Commemorating Qi Baishi
Chinese painting, drawing, and graphic arts of the 20th and 21st centuries is an amazing combination of traditional and bold contemporary statements. Today I honor Qi Baishi, who died on this date in 1957. He was an amazing talent who blended traditional Chinese painting technique and format with contemporary aesthetic.
The unfortunate tendency of Chinese galleries to favor realism over contemporary experiment means that the West is richer for it! We get to see cutting edge Chinese modernism! While Qi Baishi is not exactly “cutting-edge,” he does represent a strain in Chinese art that endures into the 21st century. His work is extraordinarily beautiful.
|Qi Baishi (1863–1957, China), Wisteria. Ink and watercolor on paper, mounted as hanging scroll. Philadelphia Museum of Art. (PMA-2956)|
Chinese painting first flourished during the Song Dynasty (960-1279 CE). It was primarily landscape and genre subjects. Indeed, landscape dominated Chinese painting, and subsequently Japanese and Korean painting since that period. However, during the Qing Dynasty (1644-1912), close-ups of nature also became popular subject matter for painters. This was especially true in the format of the hanging scroll.
Since the Communist Chinese revolution of the 1940s, social realism has been the preferred painting style by Chinese government. However, a myriad of styles that hark back to traditional Chinese painting persist until the present day. Qi Baishi is perhaps the most famous of artists in the 1900s painting in traditional subject matter and style.
Qi studied calligraphy, literature and painting from the artists of the Shanghai school. He only started to seriously pursue painting when he was in his mid-20s. He did not receive widespread recognition until he was in his 60s. Qi not only assiduously studied the painting lessons in old Chinese texts, but also western art. He combined these influences in a style that recalled the individualist painters of the Qing dynasty, while infusing his subjects with modern compositional sensibilities. Like the individualist painters, Qi expressed his subjective feelings about the subject without affecting a faithfulness to nature.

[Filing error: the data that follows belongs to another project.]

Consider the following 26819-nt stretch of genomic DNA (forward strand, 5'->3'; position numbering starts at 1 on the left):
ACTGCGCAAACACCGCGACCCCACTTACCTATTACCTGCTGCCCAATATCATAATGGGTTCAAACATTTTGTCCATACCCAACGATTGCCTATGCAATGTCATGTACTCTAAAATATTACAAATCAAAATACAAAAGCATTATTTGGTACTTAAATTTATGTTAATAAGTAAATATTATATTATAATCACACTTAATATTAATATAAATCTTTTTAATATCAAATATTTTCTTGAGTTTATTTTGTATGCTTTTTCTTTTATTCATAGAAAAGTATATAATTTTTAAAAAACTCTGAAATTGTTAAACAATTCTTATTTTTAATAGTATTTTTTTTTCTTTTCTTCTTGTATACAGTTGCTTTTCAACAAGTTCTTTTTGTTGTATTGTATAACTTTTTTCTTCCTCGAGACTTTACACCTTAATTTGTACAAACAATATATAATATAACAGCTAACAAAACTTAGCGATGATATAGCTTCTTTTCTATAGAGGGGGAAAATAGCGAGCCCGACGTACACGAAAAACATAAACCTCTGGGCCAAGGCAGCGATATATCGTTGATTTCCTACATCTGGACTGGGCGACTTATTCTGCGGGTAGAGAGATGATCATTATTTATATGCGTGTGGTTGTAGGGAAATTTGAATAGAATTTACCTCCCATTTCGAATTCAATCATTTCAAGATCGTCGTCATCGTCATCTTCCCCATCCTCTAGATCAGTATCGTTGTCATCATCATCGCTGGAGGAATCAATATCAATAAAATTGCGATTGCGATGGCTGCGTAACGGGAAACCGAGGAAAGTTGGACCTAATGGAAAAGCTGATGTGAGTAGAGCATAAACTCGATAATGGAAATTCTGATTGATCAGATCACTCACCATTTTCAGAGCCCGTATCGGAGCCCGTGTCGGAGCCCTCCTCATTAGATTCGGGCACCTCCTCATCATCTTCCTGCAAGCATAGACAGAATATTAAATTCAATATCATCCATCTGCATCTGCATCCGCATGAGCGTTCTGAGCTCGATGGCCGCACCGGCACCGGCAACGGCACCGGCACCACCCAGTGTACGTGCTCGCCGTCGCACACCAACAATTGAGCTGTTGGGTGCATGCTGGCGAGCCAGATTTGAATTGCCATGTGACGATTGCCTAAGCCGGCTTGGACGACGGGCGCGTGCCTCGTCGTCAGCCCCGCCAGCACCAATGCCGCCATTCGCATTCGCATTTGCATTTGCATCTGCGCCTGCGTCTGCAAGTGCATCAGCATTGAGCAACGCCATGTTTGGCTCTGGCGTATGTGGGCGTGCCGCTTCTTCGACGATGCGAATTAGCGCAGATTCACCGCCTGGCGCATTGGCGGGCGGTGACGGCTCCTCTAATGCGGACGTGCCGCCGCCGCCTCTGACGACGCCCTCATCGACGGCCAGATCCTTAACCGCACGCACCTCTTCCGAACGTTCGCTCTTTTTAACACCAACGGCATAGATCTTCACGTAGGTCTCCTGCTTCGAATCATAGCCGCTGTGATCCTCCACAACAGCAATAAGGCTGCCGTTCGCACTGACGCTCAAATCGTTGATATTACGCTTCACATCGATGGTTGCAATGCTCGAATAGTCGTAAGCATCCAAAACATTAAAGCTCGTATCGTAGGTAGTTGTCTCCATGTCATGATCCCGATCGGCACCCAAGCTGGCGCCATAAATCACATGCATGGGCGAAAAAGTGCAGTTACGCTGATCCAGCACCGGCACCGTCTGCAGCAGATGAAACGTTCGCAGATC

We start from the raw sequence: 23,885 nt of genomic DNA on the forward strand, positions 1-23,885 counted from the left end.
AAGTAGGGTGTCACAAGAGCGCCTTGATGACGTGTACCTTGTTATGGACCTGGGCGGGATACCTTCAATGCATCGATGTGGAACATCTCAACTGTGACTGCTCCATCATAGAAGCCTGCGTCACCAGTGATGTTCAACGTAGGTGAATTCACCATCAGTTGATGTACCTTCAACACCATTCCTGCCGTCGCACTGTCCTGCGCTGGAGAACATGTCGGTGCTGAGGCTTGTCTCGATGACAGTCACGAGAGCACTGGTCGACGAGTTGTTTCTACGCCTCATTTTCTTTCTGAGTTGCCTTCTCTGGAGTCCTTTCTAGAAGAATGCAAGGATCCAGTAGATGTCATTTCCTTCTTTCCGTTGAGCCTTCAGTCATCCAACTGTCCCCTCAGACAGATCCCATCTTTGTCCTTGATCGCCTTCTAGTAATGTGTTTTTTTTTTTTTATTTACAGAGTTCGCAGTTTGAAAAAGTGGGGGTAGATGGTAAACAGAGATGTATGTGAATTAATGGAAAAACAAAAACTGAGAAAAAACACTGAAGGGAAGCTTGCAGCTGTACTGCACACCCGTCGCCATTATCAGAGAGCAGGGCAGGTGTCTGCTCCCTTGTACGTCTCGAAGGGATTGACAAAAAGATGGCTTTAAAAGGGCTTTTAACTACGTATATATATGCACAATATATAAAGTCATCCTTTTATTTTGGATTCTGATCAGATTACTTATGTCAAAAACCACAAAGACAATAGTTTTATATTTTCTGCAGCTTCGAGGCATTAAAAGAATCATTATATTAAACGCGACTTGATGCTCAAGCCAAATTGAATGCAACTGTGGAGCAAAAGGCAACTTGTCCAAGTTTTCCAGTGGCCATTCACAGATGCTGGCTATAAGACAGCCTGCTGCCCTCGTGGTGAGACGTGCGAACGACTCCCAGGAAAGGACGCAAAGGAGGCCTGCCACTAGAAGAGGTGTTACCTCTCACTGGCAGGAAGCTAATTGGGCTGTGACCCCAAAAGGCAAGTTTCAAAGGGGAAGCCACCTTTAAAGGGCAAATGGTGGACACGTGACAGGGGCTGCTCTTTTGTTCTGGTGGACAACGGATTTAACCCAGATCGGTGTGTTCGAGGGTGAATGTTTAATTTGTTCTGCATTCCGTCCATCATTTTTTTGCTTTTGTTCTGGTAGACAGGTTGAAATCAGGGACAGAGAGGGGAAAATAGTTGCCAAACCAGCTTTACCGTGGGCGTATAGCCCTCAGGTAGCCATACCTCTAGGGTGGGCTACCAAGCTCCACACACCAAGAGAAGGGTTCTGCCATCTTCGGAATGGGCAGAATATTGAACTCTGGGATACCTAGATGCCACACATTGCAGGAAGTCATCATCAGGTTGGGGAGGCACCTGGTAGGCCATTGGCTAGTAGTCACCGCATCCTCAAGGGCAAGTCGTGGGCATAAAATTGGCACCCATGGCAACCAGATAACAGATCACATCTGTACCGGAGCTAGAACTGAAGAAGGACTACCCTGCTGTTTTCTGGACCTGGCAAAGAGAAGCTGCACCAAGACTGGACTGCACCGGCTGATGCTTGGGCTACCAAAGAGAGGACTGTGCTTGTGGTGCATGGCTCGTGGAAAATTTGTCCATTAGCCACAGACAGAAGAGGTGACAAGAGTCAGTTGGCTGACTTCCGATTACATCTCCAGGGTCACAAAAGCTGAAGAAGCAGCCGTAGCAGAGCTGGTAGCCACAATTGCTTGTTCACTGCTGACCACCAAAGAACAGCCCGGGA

The wisteria was a favorite subject of Chinese and Japanese artists because it is a vine flower. In Chinese it is called “purple vine.” It symbolizes playfulness and spontaneity, because the vine seemingly grows where it wants to. The spontaneity of vine flowers was a good accompaniment to the Zen Buddhist idea of spontaneous enlightenment. Qi has perfectly captured that playfulness in this beautiful hanging scroll.
Studio activity: Create a hanging scroll of flowers. Using complementary colors (those opposite each other on the color wheel), do an asymmetrically balanced composition of your favorite flowers. Take a tall, narrow sheet of drawing paper, and use markers or watercolor. Choose favorite flowers and make sketches of how they look. Try to create the scroll image without doing a pencil drawing so that it is spontaneous. Remember to contrast positive and negative space, yet achieve an approximate balance of shapes.
Correlations to Davis programs: Explorations in Art2: 1.2; Explorations in Art2: 1.3; Explorations in Art5: 4.19, A Global Pursuit: 4.5; A Personal Journey: 5.5; Exploring Visual Design: 5,10; The Visual Experience: 13.4; Discovering Art History: 4.3